Sunday, February 12, 2012
Hartzler: Obama still trampling on Americans' religious freedom
In her weekly report, Fourth District Congresswoman Vicky Hartzler says President Obama, despite his announced accommodation on the contraception controversy is still trampling on Americans' religious freedom.
This has been a big week, fighting for you – the good people of Missouri’s Fourth District – and listening to your concerns. As always, it was a privilege to be here on your behalf, advancing your priorities, and pushing back on onerous policies and regulations that would be harmful to you. The focus of one of my biggest concerns was on an assault to our Constitutional freedoms by the Obama Administration’s Health and Human Services Department (HHS).
The original HHS ruling would have required faith-based entities to provide health insurance that covers abortion-inducing drugs, contraception, and sterilization. This unconstitutional assault had the effect of forcing religious hospitals, schools, and charities to take actions contrary to their religious beliefs. While you may or may not object to this coverage, no government agency should tell an American citizen what kind of product to buy or stipulate what should be in that product. This ruling was an attack on the freedom of religion guaranteed by the First Amendment to our Constitution and trampled on the rights of individuals and organizations to determine their own health care plans.
Friday, following loud outcries from Americans who don’t want government telling them how to run their lives, the Obama Administration promised an “accommodation” to deal with this egregious affront to the Constitution. It proceeded to announce a revised version of its mandate. Sadly, the new version – like the old – still tramples on Americans’ religious rights. This is a gimmick that still requires people to violate their moral beliefs.
The revised version of this Obama health care takeover component will require insurance companies to bear the costs - which will be passed along to policy holders. Furthermore, this idea continues to infringe on the rights of private business owners with religious objections to these mandates.
Hundreds of Missourians who contacted me should know that I am working to right this wrong. I have co-sponsored H.R. 1179, legislation that would allow individuals and organizations to purchase health insurance plans that do not contain health services contrary to their religious beliefs. Private entities, like religious organizations, should never be forced to provide insurance coverage for medication and procedures that violate their religious beliefs. This HHS mandate is just another example of why the President’s overreaching health care law is unconstitutional and needs to be repealed.
On another front, this week was “Thank a Farmer Week” and I called on President Obama’s Labor Department to withdraw its new regulations restricting the jobs young people can do on American farms. The new rules are ill-conceived and run contrary to common sense as it pertains to growing up on the farm. These new rules would make it very difficult for young men and women to gain the experience with livestock and machinery that today’s farming world demands – and make it difficult for them to learn the skills needed to feed America in future years. These ridiculous rules would, for instance, restrict anyone under 16 from doing such common things as driving a tractor or helping to hook up an implement to a tractor.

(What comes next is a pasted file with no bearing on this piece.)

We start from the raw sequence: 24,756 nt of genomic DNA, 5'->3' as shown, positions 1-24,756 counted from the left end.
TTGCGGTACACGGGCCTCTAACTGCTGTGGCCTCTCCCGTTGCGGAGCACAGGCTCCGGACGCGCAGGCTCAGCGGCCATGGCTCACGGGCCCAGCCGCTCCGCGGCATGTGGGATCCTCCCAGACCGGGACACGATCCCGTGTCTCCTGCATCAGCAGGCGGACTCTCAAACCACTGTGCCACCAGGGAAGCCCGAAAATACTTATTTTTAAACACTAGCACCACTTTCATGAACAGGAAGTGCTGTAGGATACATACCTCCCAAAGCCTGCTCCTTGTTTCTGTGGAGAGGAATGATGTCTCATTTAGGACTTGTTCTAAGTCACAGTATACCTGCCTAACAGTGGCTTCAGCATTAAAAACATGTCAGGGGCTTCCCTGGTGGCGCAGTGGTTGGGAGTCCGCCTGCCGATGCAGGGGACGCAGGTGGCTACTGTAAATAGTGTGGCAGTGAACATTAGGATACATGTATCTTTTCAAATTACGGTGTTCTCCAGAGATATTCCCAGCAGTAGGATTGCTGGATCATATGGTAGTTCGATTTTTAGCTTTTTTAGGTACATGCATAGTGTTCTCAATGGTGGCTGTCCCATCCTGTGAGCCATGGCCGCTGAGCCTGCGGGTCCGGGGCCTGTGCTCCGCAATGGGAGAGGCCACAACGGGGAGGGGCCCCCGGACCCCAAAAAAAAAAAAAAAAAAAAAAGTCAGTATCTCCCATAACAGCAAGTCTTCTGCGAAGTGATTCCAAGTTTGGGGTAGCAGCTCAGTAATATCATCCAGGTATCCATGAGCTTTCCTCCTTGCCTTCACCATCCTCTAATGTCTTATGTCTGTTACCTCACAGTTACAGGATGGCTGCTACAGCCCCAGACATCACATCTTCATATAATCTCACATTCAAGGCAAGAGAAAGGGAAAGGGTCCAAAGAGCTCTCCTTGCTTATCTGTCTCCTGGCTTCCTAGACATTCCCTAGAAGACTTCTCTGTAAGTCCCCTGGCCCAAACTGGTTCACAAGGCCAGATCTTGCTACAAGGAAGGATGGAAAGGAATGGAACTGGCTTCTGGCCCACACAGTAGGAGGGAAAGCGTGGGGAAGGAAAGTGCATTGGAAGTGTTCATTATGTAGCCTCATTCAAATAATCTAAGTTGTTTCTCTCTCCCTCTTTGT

As a Missouri farm girl from Cass County I feel confident in saying farm families in Missouri’s Fourth District and elsewhere in rural America do not need federal government bureaucrats telling us what to do. I will continue to call for a rescinding of these ‘Big Government’ rules.
In other action, I sent a letter to Agriculture Secretary Tom Vilsack to inquire about the recent decision to close several USDA offices, including three in Missouri’s Fourth District – in Jefferson City, Buffalo, and Versailles. While we all want more efficient government, I want to ensure the decisions coming out of Washington, D.C. actually save money and that the bureaucracy in Washington is sharing in the burden of cost-cutting measures. The last thing I want is to see Washington trying to balance the budget on the backs of rural America. I will continue to monitor this situation to ensure that doesn't happen.
Finally, I am glad that several individuals and groups from Missouri were able to travel to Washington this week. It is always a blessing for me to get to hear from people I work for and I appreciate them coming. This week, I had good discussions with many Fourth District citizens, including several dairy farmers. We should all be proud that the Fourth District of Missouri has more dairy farms and produces more milk and other dairy products than any other district of the state. I also met with a group from the Community Anti-Drug Coalitions of America. I worked closely with these efforts as a teacher at Belton High School, sponsoring a youth leadership group and serving as co-chair of an at-risk program for teens. Parental leadership, community support, and prevention efforts play an important role in encouraging teens to make healthy decisions. I applaud their efforts.
In legislative news, the House continued to pass important budget reform and accountability measures as we seek to change the way Washington works. Bills passed include approval of the presidential line-item veto, the Budget and Accounting Transparency Act, the STOCK Act (to ensure no elected official ever benefits financially from insider information) and the Civilian Property Realignment Act to expedite the sale of unneeded federal property and reduce the deficit.